Companies listing on the ASX tend to outperform the rest of the market in the first year, but over the long term tend to fail.
That’s the view of Allan Gray managing director Simon Mawhinney after the fund manager analysed all IPOs over the last decade with market caps greater than $2 million. 7 of the worst ten performing companies in 2016 were businesses that listed in the past three years.
A number even failed to pass their three-year anniversary, including electronics retailer Dick Smith Holdings, training provider Vocational Education and trucking company McAleese.
Mr Mawhinney says IPO companies tend to outperform the market in their first year, but performance tails off after that as the years pass. “They are priced for perfection. Most newly listed companies come to market when either economic times or just stock markets, in general, are incredibly buoyant and are more receptive to new listings,” he has told Fairfax Media.
That’s not always the case of course, with several IPOs tanking in their first 12 (or so) months. Wellard Ltd (ASX: WLD) – a livestock marketing, export and transportation company has lost 85% of its value since the start of 2016. It listed in December 2015.
There are plenty of examples of IPOs from within the past three years that have tumbled, but remain listed.
Building company Simonds Group Ltd (ASX: SIO) listed in late 2014 with an issue price of $1.78 and had seen its share price sink to just 38 cents. It was one of the worst-performing shares in the 2016 financial year. The company now appears to be looking to delist from the ASX.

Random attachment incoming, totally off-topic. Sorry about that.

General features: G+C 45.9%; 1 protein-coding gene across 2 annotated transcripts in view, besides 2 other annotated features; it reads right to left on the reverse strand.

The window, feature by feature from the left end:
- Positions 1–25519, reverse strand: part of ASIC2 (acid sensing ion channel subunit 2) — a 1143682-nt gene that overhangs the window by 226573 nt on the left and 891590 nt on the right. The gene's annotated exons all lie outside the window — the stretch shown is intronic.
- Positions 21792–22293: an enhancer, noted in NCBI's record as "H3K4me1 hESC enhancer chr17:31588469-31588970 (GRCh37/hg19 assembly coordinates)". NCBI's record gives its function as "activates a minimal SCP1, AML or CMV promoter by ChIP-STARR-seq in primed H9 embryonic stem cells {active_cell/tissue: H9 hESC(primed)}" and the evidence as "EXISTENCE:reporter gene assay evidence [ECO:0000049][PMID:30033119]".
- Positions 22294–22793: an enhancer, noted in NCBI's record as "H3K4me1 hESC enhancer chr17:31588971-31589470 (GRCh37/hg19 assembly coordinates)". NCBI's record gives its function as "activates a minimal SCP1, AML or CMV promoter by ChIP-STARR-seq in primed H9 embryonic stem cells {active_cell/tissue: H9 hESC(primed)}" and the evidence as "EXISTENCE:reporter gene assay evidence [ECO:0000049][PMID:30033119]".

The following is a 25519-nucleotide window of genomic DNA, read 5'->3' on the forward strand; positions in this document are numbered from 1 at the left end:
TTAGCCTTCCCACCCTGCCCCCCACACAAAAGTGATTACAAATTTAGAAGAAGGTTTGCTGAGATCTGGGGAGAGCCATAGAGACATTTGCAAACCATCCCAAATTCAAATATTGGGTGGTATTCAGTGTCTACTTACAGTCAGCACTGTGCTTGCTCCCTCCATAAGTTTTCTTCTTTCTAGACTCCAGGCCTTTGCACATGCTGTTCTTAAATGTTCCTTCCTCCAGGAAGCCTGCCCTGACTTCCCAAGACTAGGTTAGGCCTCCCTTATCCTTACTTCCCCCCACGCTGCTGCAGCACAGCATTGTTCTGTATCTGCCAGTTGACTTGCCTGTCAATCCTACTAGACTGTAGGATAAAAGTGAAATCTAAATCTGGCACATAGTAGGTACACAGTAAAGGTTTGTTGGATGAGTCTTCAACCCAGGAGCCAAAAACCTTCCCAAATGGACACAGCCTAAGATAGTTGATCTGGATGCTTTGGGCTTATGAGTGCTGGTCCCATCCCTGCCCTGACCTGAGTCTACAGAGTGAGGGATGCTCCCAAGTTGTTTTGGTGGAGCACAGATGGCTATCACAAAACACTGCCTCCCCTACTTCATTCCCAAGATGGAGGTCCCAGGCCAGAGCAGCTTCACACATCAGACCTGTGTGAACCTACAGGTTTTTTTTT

Surfstitch Group Ltd (ASX: SRF) issued shares in its December 2014 IPO at $1.00 each. After soaring to a high of $2.13 in November 2015, the share price has crashed to as low as 10 cents. Shares currently trade at 19.5 cents.
It remains to be seen whether the above-mentioned companies can turn around their share price performance in the years ahead, but it’s another warning to investors looking for those ‘stag profits’ in IPOs. Performance over the longer term counts more, and IPOs are not the best way to play that.
No wonder the world’s greatest investor, Warren Buffett, is not a big fan of investing in IPOs and recommends investors avoid them. Investors should remember his words, “It’s almost a mathematical impossibility to imagine that, out of the thousands of things for sale on a given day, the most attractively priced is the one being sold by a knowledgeable seller (company insiders) to a less-knowledgeable buyer (investors).“
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